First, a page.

Japan raises sales tax to 10% amid signs economy weakening

Tokyo, Japan’s national sales tax was raised to 10% from 8% on Tuesday, amid concerns that the long-delayed move could derail the fragile growth path of the world’s third largest economy.

Officials said ample measures were taken to cushion the impact of the hike after previous tax increases a 2-point increase to 5% in 1997 and another to 8% in 2014 brought on recessions, according to The Associated Press (AP).

Prime Minister Shinzo Abe postponed this hike twice but said it was unavoidable given rising costs for elder care and a growing national debt as the population ages and shrinks. After decades of fiscal deficits that have taken the debt to more than twice the size of the economy, Abe has promised a return to balance by 2025, but that will require growth to be sustained at a healthy pace.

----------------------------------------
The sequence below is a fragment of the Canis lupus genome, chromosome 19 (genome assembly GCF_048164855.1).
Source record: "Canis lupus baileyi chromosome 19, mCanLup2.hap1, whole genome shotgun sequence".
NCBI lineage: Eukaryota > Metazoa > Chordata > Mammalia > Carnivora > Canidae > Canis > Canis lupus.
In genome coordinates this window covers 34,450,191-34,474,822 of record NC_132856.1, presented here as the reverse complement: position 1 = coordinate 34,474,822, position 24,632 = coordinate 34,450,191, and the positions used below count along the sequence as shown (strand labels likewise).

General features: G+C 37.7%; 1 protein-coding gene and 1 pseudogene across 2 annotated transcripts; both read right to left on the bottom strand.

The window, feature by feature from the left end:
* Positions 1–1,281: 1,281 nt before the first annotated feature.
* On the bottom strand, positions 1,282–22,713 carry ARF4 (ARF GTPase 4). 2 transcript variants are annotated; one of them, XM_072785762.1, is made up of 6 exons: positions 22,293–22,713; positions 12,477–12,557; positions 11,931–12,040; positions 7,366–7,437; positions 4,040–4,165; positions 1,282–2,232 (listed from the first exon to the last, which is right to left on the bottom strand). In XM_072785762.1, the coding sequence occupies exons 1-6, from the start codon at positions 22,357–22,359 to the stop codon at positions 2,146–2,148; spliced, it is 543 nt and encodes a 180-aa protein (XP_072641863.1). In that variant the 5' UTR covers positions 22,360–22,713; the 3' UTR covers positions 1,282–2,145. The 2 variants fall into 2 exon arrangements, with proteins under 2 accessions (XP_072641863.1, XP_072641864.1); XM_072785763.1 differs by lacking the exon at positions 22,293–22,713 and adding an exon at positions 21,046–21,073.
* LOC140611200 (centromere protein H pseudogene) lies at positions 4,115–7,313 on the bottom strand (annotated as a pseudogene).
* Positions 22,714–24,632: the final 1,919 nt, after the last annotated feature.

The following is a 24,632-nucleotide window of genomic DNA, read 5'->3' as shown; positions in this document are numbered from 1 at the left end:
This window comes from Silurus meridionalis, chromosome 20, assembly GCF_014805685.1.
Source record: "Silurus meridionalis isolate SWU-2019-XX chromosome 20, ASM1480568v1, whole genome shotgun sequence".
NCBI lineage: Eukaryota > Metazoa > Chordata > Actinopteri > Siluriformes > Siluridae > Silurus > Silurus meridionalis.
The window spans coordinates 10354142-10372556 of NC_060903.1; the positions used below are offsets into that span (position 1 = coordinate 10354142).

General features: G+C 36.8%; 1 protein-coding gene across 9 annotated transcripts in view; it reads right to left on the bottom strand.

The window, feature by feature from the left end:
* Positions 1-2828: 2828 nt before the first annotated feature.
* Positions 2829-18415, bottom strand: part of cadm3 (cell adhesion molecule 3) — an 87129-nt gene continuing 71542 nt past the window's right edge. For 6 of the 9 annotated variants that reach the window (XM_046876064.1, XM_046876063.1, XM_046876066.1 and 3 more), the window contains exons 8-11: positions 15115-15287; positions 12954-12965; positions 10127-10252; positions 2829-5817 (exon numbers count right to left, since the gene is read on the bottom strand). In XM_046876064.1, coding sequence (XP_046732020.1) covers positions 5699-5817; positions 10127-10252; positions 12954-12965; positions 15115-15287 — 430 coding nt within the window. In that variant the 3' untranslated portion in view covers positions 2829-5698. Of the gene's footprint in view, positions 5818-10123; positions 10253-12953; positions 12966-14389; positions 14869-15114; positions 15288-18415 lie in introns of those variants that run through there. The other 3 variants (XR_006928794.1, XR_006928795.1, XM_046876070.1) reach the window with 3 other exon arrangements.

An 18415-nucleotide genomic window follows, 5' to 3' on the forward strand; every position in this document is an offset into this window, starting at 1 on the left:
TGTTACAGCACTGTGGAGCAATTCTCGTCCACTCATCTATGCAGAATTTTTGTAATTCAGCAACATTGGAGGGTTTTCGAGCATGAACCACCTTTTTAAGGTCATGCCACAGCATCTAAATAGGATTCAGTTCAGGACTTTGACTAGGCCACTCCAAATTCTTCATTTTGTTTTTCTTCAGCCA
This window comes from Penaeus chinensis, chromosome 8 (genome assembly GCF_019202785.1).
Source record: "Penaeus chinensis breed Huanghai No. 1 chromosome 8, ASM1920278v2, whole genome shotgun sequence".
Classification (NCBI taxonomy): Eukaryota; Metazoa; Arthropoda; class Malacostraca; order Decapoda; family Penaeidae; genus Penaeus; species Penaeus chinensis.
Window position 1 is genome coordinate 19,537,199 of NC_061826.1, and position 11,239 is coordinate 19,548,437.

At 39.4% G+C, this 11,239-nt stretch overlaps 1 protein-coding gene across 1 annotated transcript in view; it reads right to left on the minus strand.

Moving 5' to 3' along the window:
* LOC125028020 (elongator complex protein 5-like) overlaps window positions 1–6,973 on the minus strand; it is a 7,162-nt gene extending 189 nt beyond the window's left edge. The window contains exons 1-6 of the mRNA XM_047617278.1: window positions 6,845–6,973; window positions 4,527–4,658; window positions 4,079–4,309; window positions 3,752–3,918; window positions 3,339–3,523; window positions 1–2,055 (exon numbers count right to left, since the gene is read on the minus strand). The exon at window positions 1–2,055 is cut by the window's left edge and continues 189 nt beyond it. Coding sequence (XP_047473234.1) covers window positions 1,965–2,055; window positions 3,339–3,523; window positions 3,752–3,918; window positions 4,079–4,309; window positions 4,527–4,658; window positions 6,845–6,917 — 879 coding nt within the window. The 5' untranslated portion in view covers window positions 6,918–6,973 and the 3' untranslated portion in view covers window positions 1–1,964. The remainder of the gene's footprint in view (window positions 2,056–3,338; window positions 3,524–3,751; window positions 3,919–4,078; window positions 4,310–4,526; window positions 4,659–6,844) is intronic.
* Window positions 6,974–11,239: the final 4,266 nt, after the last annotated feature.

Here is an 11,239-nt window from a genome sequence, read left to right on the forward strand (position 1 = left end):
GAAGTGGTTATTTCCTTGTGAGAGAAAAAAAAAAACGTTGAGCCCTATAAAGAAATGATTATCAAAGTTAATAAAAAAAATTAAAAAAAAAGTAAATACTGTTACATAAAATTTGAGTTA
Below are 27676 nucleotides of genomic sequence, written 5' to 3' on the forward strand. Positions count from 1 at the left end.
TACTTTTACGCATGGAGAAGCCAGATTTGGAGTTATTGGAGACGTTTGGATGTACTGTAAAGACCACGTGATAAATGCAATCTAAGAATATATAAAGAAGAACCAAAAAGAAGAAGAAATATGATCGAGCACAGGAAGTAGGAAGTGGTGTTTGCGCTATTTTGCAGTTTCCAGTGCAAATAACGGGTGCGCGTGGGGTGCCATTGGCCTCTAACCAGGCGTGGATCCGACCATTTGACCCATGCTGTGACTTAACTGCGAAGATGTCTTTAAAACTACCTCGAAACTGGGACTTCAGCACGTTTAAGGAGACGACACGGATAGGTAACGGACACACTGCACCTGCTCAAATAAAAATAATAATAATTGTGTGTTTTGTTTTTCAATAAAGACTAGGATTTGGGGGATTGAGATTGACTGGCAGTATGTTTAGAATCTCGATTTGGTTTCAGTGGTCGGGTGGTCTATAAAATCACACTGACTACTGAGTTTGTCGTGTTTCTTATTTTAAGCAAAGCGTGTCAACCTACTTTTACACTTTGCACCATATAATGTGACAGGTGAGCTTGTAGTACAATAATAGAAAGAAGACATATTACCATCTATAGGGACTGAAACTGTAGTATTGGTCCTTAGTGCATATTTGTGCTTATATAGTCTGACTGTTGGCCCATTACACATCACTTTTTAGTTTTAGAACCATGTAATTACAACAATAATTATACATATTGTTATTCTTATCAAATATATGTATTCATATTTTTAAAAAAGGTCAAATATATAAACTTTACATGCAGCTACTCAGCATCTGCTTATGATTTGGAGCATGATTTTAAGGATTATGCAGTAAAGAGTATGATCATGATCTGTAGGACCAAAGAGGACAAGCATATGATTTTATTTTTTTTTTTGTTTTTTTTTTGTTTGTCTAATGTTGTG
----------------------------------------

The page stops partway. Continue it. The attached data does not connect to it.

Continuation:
The sales tax hike coincided with the release of data showing business sentiment among large manufacturers worsening in September to its worst level since 2013.

The result was better than expected, but the outlook is forecast to deteriorate further by December’s quarterly report of the Bank of Japan’s survey, called the “tankan.”

Source: Bahrain News Agency